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In praise of Noah Williams’ supporting cast

The Cougs don’t beat Stanford without some massive contributions from the other players on the floor.

PULLMAN, WA - FEBRUARY 20: Washington State center Efe Abogidi (0) watches as a shot falls during the second half of a Pac 12 matchup between the Stanford Cardinal and the Washington State Cougars on February 20, 2021, at Beasley Coliseum in Pullman, WA. Jack Ellis/CougCenter

Noah Williams rightfully gets almost all the postgame attention for his performance on Saturday, scoring 40 points in a triple-OT win over Stanford. To be sure, Washington State doesn’t win that game without him doing what he did, carrying the burden to get the game to overtime by scoring 34 of WSU’s 63 points in regulation — including a 3-pointer just before the buzzer to tie the game.

But because Pac-12 Refs decided to ignore an extremely blatant foul on Williams’ 3-pointer, he was denied an opportunity to win it in regulation. Heading to OT, the tank was pretty close to empty. I didn’t realize it at the time, but Noah missed his first 10(!) shots of overtime while turning the ball over 3 times. He did go 4-of-5 on free throws over that span, but the Cougs really needed others to step up.

And they did.

Efe Abogidi actually led WSU in points in the overtimes, scoring 9, including a huge 3-pointer that finally put the game on ice — and he also added 4 rebounds. Andrej Jakimovski scored just 1 point, but contributed 3 assists and 3 rebounds. Jaz Kunc had 3 points, 3 rebounds, and a big steal. DJ Rodman hit a big 3 and grabbed a couple of rebounds. Dishon Jackson had no points, but 2 rebounds, 1 assist and 1 steal.

For as much as WSU never gets to overtime without Williams’ heroics, WSU also doesn’t end up with the win without Williams’ teammates. Tremendous effort all-around.

Kunc in particular should be singled out for praise.

Earlier this season, if you were asking me to pick a guy who would probably be looking for a new home after this season because of a positional squeeze on the roster — WSU has a lot of wings — it would have been Kunc. He wasn’t recruited by this staff, and after beginning last season as the starting 4, he either didn’t play or made only a token appearance in five of the last nine games. When he did play, his efficiency as a low-usage player was poor.

“You know, end of the year, he just wasn’t playing well,” WSU coach Kyle Smith said after the game on Saturday. “Tony (Miller) had passed him, and I was just like, ‘Hey, you know, I just don’t know if you’re going to be able to play here next year, but you do have a great attitude, you work hard, and proud to be a Coug,’ and I said, ‘You might want to play some place else where you’ll get more opportunity.’ And he’s like, ‘Nope, I’m going to prove to you that I can play here.’ ”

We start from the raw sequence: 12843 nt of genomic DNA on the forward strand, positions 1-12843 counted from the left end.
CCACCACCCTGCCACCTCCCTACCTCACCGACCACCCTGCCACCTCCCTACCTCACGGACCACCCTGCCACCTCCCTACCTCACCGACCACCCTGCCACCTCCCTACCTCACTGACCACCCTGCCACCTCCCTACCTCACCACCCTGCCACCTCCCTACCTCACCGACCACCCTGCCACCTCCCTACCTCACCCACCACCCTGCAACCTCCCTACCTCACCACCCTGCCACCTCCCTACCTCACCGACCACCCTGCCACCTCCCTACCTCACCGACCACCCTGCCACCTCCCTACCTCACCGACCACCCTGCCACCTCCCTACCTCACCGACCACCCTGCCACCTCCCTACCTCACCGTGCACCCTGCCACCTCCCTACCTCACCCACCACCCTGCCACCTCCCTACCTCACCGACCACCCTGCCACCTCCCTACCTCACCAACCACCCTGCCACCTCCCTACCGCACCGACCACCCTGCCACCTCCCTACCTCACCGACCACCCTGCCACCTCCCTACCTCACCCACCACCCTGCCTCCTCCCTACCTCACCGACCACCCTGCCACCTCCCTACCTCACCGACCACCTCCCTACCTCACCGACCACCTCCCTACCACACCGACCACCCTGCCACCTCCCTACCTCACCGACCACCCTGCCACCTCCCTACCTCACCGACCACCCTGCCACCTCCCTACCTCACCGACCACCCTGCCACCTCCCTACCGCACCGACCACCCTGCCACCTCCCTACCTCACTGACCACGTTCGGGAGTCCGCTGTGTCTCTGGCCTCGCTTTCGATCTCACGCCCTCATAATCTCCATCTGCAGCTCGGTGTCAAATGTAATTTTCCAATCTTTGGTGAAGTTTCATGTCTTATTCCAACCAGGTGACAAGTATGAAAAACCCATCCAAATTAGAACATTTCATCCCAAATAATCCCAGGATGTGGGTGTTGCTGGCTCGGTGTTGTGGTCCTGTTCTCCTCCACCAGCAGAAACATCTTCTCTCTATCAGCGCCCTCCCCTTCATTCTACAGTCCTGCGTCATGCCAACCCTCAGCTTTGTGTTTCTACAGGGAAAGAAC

Now, he’s in the midst of a really nice run of games. He’s a limited-opportunity scorer, but he’s hit double digits in three of the last five games and his efficiency is off the charts, thanks largely to shooting 8-of-18 on 3s. He darn near saved us against Washington. He’s also had four or more rebounds in four of those five games, pulling in 9 offensive rebounds, and he’s vastly improved his on-ball defending, drawing a number of charges. Smith singled him out specifically for his job on Pac-12 Player of the Year candidate Oscar da Silva.

“I can’t tell you how proud I am of that guy. ... It’s awesome,” Smith said. “He’s not the first one I’ve ever had that conversation with that’s proved me wrong. He’s a really good defender, he’s a great teammate, he’s grown in confidence. Really happy for him. ... He’s battled through, and I think all of Coug nation can be proud of that guy.”

Jakimovski also deserves to be recognized. WSU fans had pretty lofty expectations for the freshman international from North Macedonia, owing to his lofty recruiting ranking. He quickly established himself as a mainstay in the lineup, but without the opportunity to slowly adjust to the American college game — he became a 30-minute guy basically starting in the second game — his growing pains have been front and center.

Before he sat out a pair of games against UCLA and USC with a groin injury, his 3-point shooting — his main contribution to the offense — had hit a massive slump. Between January 14 and February 6, he was 3-of-25 from beyond the arc. His minutes, accordingly, were down.

However, in the last three games since returning from that injury, he has shot 7-of-16 from 3, dished out 20 assists against 5 turnovers, and has collected 17 rebounds. That’s an average of 9.3 points, 6.7 assists, and 5.7 rebounds, which is extremely useful. It correlates with his shift to a bit more of a ball-handler role with Isaac Bonton (and, later, Ryan Rapp) out — something we suspected he could do when he signed with the team nine months ago. Who knows if correlation equals causation, but it’s something to keep an eye on.

Watching a guy struggle and fight through it and grow from it is one of the most satisfying things for a college basketball fan, so it was equally cool to see Abogidi knock down that 3-pointer that drained the last bit of will from Stanford to fight. He had missed 20 in a row, but he just kept shooting them, something Smith said he encouraged Abogidi to do. They had even drawn up a play to get him a 3-point look on the first possession of the second half.

One of the reasons I love watching Abogidi so much is because he’s absolutely going to be a star. He’s got such an uncommon confidence in his abilities, something I would guess comes from traveling the globe in pursuit of a basketball career. From Nigeria to Senegal to Australia to Pullman ... you better believe in what you’re doing if you’re going to go to all that trouble.

We’re just scratching the surface on all these guys. This year isn’t over yet, but I’m already getting excited for the next one.